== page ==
Some resistors have the color bands grouped together  close to one end. Hold the resistor with the closely grouped bands to your left and read the resistor from the left to the right. Also, the first band can’t be silver or gold.


The schematic of the circuit we will be creating is as follows:

Arduino Blink Basic Schematic

Arduino LED Blink Detailed Schematic

Our finished circuit will look as follows:

Arduino Blink Breadboard

  • LED GOES FROM D10(+ anode) TO D11(- cathode)
  • 333O Resistor GOES FROM B11 TO Anywhere on breadboard ground (- GND)
  • Black Jumper Wire GOES FROM Arduino GND TO Breadboard Ground(-)
  • Red Jumper Wire GOES FROM Arduino 5V TO Breadboard Power (+)
  • Yellow Jumper Wire GOES FROM Arduino PIN13 TO Breadboard E10

Now that the circuit is built, we can connect the Arduino to our computer. Once it is connected open up the Arduino Integrated Development Environment (IDE). Before we start adding the code, click on Tools → Board and select the correct Arduino board you are using. Next, click on Tools → Serial Port and select your correct port. Once the IDE is setup enter the code below either by typing, copy and paste or by downloading from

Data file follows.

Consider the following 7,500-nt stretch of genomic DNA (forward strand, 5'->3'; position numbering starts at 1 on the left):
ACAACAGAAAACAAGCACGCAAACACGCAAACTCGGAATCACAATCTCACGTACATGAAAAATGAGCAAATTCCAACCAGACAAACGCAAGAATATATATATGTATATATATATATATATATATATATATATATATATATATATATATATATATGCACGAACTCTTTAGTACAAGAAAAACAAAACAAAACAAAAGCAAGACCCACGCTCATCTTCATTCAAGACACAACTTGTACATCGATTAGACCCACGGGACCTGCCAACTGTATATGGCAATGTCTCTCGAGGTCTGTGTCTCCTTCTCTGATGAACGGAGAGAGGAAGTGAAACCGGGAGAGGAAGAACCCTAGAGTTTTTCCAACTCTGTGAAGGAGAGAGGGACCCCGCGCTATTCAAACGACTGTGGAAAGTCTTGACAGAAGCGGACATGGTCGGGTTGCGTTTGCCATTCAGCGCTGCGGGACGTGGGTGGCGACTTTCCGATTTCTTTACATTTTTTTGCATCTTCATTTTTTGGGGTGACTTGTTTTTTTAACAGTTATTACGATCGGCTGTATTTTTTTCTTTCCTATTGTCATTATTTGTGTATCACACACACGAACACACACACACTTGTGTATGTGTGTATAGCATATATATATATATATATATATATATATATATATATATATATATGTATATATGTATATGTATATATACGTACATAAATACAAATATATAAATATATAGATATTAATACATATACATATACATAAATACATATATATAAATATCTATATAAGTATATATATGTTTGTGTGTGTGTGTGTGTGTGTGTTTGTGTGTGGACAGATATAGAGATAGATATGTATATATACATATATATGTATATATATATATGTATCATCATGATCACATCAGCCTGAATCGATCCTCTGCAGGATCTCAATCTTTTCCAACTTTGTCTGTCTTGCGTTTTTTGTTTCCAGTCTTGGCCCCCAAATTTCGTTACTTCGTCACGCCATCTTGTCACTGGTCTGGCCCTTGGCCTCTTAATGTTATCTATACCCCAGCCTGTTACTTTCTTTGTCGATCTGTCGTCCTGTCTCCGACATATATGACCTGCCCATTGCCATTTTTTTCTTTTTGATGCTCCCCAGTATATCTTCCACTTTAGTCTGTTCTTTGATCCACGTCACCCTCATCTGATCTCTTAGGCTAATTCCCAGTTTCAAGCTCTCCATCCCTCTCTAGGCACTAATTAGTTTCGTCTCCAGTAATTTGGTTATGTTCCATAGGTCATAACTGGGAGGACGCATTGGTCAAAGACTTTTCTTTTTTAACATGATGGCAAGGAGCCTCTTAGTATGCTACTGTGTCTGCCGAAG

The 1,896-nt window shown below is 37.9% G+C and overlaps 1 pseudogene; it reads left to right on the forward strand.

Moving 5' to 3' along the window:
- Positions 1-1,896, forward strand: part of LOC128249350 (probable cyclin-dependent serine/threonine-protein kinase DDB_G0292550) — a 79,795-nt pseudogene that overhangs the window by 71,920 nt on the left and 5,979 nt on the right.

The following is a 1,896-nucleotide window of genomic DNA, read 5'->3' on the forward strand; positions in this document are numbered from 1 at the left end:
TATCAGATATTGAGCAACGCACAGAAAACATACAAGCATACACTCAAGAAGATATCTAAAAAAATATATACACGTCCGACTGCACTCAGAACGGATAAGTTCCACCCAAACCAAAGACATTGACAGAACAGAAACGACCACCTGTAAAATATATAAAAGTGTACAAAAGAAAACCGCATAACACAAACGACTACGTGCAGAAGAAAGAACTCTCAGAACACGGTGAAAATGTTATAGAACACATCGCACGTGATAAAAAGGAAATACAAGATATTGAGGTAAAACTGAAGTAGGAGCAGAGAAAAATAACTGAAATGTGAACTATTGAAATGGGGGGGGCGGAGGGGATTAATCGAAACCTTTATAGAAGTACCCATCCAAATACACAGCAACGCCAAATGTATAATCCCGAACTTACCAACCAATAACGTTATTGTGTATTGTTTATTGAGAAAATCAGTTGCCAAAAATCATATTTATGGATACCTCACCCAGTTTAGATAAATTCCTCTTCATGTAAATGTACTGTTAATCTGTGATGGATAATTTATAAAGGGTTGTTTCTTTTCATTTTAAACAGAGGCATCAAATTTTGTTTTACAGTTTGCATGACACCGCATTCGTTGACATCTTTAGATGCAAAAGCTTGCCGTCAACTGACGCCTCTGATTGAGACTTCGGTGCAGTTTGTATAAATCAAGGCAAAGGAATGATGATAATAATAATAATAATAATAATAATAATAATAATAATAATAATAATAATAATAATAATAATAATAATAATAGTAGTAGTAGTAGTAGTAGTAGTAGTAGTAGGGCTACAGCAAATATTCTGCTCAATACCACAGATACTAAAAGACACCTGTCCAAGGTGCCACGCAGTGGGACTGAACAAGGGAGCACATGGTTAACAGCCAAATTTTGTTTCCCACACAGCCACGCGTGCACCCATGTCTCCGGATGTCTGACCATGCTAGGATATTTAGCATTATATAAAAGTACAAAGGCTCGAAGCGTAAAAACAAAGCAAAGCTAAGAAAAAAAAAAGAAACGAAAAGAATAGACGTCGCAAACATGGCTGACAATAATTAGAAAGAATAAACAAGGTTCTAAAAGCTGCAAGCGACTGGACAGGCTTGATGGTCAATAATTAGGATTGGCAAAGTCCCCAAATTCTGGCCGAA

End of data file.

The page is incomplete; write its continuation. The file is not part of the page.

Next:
Turns on an LED on for five seconds, then off for five seconds, repeatedly.

This example code is in the public domain.

// Pin 13 has an LED connected on most Arduino boards.
// give it a name:
int led = 13;

// the setup routine runs once when you press reset:
void setup() {
// initialize the digital pin as an output.
pinMode(led, OUTPUT);

// the loop routine runs over and over again forever:
void loop() {
digitalWrite(led, HIGH); // turn the LED on (HIGH is the voltage level)
delay(5000); // wait for 5 seconds
digitalWrite(led, LOW); // turn the LED off by making voltage LOW
delay(5000); // wait for 5 seconds

Once you have entered the code into the IDE, click verify to ensure the code compiles and then click upload to get the sketch onto your Arduino.

Arduino IDE Verify and Upload

After a few seconds the Arduino will restart and you will see the sketch begin to execute.

You should also notice that the Arduino has an LED on-board that will sync to your LED on the breadboard. If you do not have the components to create this circuit, you can still test the source code with the Arduino’s on-board LED.

We hope you enjoyed this Arduino tutorial. Keep checking back as there will be many more to come!

OWI Robotic Arm Edge Plus OWI-535/SOFT USB Interface Kit

Today we are taking a look at the OWI Robotic Arm Edge and OWI-535/SOFT USB Interface with Programmable Software:

OWI Robotic Arm Edge Features:

  • 187 piece kit
  • No Soldering Required
  • Multiple movements and functions
  • Robotic arm gripper opens and closes
  • Radial wrist motion of 120°
  • Extensive elbow range of motion of 300°
  • Base rotation of 270°
  • Base motion of 180°
  • Vertical reach of 15 inches